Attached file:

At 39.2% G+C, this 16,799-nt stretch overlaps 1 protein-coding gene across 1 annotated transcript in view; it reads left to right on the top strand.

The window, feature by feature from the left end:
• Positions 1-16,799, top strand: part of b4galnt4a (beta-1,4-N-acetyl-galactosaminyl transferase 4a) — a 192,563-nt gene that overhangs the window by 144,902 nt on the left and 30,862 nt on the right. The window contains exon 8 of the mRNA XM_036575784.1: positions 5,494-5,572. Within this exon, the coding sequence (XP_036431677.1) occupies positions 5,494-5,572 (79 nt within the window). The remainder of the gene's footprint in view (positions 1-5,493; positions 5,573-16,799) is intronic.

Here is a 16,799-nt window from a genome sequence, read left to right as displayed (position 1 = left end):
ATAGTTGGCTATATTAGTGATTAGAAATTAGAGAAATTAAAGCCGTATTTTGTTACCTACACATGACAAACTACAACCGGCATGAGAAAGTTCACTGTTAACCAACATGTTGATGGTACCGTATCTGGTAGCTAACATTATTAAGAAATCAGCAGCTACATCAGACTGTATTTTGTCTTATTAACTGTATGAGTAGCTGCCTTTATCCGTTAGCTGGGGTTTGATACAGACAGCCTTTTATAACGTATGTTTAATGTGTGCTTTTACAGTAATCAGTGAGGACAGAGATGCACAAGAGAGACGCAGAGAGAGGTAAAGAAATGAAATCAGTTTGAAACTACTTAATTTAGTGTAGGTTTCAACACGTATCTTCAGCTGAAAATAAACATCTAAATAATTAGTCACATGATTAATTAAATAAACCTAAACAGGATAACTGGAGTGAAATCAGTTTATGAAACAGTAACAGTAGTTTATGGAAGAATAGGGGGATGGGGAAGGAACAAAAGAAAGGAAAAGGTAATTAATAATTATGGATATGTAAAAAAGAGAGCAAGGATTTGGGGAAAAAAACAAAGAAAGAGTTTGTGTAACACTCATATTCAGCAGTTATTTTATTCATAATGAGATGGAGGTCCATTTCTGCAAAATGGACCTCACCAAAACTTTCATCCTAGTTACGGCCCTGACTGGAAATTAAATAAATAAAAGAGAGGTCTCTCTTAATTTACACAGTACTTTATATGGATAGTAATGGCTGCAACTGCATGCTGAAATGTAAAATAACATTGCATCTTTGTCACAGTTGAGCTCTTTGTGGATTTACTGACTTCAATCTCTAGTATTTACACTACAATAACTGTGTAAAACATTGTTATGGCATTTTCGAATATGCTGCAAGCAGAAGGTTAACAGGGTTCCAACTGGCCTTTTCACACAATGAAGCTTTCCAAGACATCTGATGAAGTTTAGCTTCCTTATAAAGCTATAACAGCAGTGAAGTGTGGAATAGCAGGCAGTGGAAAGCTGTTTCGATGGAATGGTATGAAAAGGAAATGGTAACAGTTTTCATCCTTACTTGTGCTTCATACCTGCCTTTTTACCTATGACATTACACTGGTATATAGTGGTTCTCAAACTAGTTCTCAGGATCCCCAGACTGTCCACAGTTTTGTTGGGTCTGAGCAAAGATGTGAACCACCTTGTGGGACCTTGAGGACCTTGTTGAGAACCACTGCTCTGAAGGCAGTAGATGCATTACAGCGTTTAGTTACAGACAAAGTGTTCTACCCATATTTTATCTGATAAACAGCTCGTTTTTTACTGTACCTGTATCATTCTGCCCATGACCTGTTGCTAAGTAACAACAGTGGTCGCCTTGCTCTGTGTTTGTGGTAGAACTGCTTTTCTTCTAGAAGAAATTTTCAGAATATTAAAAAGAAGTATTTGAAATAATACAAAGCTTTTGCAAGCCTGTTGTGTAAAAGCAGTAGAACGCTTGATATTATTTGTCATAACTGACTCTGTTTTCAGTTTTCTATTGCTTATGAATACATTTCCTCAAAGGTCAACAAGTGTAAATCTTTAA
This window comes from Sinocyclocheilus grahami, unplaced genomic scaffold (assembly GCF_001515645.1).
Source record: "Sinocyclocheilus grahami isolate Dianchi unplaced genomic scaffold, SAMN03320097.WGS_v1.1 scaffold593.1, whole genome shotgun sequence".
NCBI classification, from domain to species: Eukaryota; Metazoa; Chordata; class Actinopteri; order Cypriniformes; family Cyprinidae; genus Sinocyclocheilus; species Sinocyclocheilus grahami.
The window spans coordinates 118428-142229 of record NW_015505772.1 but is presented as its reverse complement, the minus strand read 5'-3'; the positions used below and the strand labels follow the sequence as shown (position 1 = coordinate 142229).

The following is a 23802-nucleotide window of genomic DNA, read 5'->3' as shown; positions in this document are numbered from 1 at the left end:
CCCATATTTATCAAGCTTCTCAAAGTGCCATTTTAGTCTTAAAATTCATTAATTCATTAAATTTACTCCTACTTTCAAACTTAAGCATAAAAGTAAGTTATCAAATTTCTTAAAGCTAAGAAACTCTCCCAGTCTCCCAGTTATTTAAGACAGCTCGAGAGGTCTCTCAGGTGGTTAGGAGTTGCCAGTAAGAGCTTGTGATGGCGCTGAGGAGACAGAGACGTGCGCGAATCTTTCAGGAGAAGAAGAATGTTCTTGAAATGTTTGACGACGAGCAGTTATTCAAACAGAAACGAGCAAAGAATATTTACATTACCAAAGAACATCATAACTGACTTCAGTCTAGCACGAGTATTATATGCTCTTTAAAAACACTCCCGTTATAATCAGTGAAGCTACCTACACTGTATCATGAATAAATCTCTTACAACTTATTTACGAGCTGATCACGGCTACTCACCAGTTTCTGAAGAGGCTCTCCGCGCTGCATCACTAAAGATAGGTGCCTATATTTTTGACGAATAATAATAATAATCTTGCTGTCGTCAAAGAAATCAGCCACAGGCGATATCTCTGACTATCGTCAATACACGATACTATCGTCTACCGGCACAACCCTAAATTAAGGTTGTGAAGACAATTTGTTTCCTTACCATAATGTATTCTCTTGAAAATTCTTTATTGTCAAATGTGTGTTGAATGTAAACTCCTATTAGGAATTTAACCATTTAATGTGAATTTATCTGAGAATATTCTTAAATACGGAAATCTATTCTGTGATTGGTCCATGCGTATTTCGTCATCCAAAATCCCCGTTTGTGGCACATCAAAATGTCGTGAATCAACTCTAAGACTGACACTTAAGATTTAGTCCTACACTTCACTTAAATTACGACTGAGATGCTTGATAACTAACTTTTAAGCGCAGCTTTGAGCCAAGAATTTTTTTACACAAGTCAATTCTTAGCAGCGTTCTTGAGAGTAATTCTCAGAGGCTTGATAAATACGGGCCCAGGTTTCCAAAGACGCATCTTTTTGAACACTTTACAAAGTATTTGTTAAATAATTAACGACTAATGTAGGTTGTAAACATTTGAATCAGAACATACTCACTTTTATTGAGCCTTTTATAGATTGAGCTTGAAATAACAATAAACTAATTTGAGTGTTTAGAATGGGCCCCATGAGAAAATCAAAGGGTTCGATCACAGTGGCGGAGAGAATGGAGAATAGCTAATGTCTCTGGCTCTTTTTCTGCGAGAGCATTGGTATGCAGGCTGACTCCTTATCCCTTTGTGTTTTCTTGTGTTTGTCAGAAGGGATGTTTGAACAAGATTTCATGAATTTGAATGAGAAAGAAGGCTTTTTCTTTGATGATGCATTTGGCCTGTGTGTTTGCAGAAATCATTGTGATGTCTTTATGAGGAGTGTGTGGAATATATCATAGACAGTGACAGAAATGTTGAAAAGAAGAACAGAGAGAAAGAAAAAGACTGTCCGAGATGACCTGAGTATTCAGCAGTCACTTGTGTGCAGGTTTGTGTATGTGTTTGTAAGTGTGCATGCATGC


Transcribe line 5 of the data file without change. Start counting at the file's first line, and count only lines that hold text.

ATAGTTGGCTATATTAGTGATTAGAAATTAGAGAAATTAAAGCCGTATTTTGTTACCTACACATGACAAACTACAACCGGCATGAGAAAGTTCACTGTTAACCAACATGTTGATGGTACCGTATCTGGTAGCTAACATTATTAAGAAATCAGCAGCTACATCAGACTGTATTTTGTCTTATTAACTGTATGAGTAGCTGCCTTTATCCGTTAGCTGGGGTTTGATACAGACAGCCTTTTATAACGTATGTTTAATGTGTGCTTTTACAGTAATCAGTGAGGACAGAGATGCACAAGAGAGACGCAGAGAGAGGTAAAGAAATGAAATCAGTTTGAAACTACTTAATTTAGTGTAGGTTTCAACACGTATCTTCAGCTGAAAATAAACATCTAAATAATTAGTCACATGATTAATTAAATAAACCTAAACAGGATAACTGGAGTGAAATCAGTTTATGAAACAGTAACAGTAGTTTATGGAAGAATAGGGGGATGGGGAAGGAACAAAAGAAAGGAAAAGGTAATTAATAATTATGGATATGTAAAAAAGAGAGCAAGGATTTGGGGAAAAAAACAAAGAAAGAGTTTGTGTAACACTCATATTCAGCAGTTATTTTATTCATAATGAGATGGAGGTCCATTTCTGCAAAATGGACCTCACCAAAACTTTCATCCTAGTTACGGCCCTGACTGGAAATTAAATAAATAAAAGAGAGGTCTCTCTTAATTTACACAGTACTTTATATGGATAGTAATGGCTGCAACTGCATGCTGAAATGTAAAATAACATTGCATCTTTGTCACAGTTGAGCTCTTTGTGGATTTACTGACTTCAATCTCTAGTATTTACACTACAATAACTGTGTAAAACATTGTTATGGCATTTTCGAATATGCTGCAAGCAGAAGGTTAACAGGGTTCCAACTGGCCTTTTCACACAATGAAGCTTTCCAAGACATCTGATGAAGTTTAGCTTCCTTATAAAGCTATAACAGCAGTGAAGTGTGGAATAGCAGGCAGTGGAAAGCTGTTTCGATGGAATGGTATGAAAAGGAAATGGTAACAGTTTTCATCCTTACTTGTGCTTCATACCTGCCTTTTTACCTATGACATTACACTGGTATATAGTGGTTCTCAAACTAGTTCTCAGGATCCCCAGACTGTCCACAGTTTTGTTGGGTCTGAGCAAAGATGTGAACCACCTTGTGGGACCTTGAGGACCTTGTTGAGAACCACTGCTCTGAAGGCAGTAGATGCATTACAGCGTTTAGTTACAGACAAAGTGTTCTACCCATATTTTATCTGATAAACAGCTCGTTTTTTACTGTACCTGTATCATTCTGCCCATGACCTGTTGCTAAGTAACAACAGTGGTCGCCTTGCTCTGTGTTTGTGGTAGAACTGCTTTTCTTCTAGAAGAAATTTTCAGAATATTAAAAAGAAGTATTTGAAATAATACAAAGCTTTTGCAAGCCTGTTGTGTAAAAGCAGTAGAACGCTTGATATTATTTGTCATAACTGACTCTGTTTTCAGTTTTCTATTGCTTATGAATACATTTCCTCAAAGGTCAACAAGTGTAAATCTTTAA